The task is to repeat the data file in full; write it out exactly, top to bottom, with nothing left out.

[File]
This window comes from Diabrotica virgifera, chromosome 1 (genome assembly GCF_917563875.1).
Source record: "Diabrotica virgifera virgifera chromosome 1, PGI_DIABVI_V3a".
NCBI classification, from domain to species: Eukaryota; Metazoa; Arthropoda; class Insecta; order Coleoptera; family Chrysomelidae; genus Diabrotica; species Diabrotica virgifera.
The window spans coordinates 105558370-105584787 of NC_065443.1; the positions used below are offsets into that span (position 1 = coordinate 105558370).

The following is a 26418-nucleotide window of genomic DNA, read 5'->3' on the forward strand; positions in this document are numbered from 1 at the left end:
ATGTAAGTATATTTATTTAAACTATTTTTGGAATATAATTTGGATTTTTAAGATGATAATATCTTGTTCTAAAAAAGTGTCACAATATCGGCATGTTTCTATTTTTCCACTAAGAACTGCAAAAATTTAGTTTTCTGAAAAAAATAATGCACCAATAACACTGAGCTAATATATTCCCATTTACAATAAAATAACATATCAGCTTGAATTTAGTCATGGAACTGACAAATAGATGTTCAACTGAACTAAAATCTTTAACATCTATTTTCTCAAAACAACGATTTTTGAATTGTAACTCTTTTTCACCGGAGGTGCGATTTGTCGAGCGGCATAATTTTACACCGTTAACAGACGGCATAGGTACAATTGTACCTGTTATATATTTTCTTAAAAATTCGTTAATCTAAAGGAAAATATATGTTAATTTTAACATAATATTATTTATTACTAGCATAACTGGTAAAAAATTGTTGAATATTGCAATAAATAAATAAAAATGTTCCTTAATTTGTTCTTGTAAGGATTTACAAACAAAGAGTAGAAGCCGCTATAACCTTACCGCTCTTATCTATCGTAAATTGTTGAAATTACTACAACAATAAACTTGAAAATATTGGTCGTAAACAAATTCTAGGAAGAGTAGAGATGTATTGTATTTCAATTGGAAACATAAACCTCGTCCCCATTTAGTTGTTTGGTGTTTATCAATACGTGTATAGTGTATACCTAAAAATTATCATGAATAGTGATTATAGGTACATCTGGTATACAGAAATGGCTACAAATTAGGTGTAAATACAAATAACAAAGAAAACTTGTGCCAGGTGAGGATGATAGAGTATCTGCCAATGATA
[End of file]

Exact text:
This window comes from Diabrotica virgifera, chromosome 1 (genome assembly GCF_917563875.1).
Source record: "Diabrotica virgifera virgifera chromosome 1, PGI_DIABVI_V3a".
NCBI classification, from domain to species: Eukaryota; Metazoa; Arthropoda; class Insecta; order Coleoptera; family Chrysomelidae; genus Diabrotica; species Diabrotica virgifera.
The window spans coordinates 105558370-105584787 of NC_065443.1; the positions used below are offsets into that span (position 1 = coordinate 105558370).

The following is a 26418-nucleotide window of genomic DNA, read 5'->3' on the forward strand; positions in this document are numbered from 1 at the left end:
ATGTAAGTATATTTATTTAAACTATTTTTGGAATATAATTTGGATTTTTAAGATGATAATATCTTGTTCTAAAAAAGTGTCACAATATCGGCATGTTTCTATTTTTCCACTAAGAACTGCAAAAATTTAGTTTTCTGAAAAAAATAATGCACCAATAACACTGAGCTAATATATTCCCATTTACAATAAAATAACATATCAGCTTGAATTTAGTCATGGAACTGACAAATAGATGTTCAACTGAACTAAAATCTTTAACATCTATTTTCTCAAAACAACGATTTTTGAATTGTAACTCTTTTTCACCGGAGGTGCGATTTGTCGAGCGGCATAATTTTACACCGTTAACAGACGGCATAGGTACAATTGTACCTGTTATATATTTTCTTAAAAATTCGTTAATCTAAAGGAAAATATATGTTAATTTTAACATAATATTATTTATTACTAGCATAACTGGTAAAAAATTGTTGAATATTGCAATAAATAAATAAAAATGTTCCTTAATTTGTTCTTGTAAGGATTTACAAACAAAGAGTAGAAGCCGCTATAACCTTACCGCTCTTATCTATCGTAAATTGTTGAAATTACTACAACAATAAACTTGAAAATATTGGTCGTAAACAAATTCTAGGAAGAGTAGAGATGTATTGTATTTCAATTGGAAACATAAACCTCGTCCCCATTTAGTTGTTTGGTGTTTATCAATACGTGTATAGTGTATACCTAAAAATTATCATGAATAGTGATTATAGGTACATCTGGTATACAGAAATGGCTACAAATTAGGTGTAAATACAAATAACAAAGAAAACTTGTGCCAGGTGAGGATGATAGAGTATCTGCCAATGATA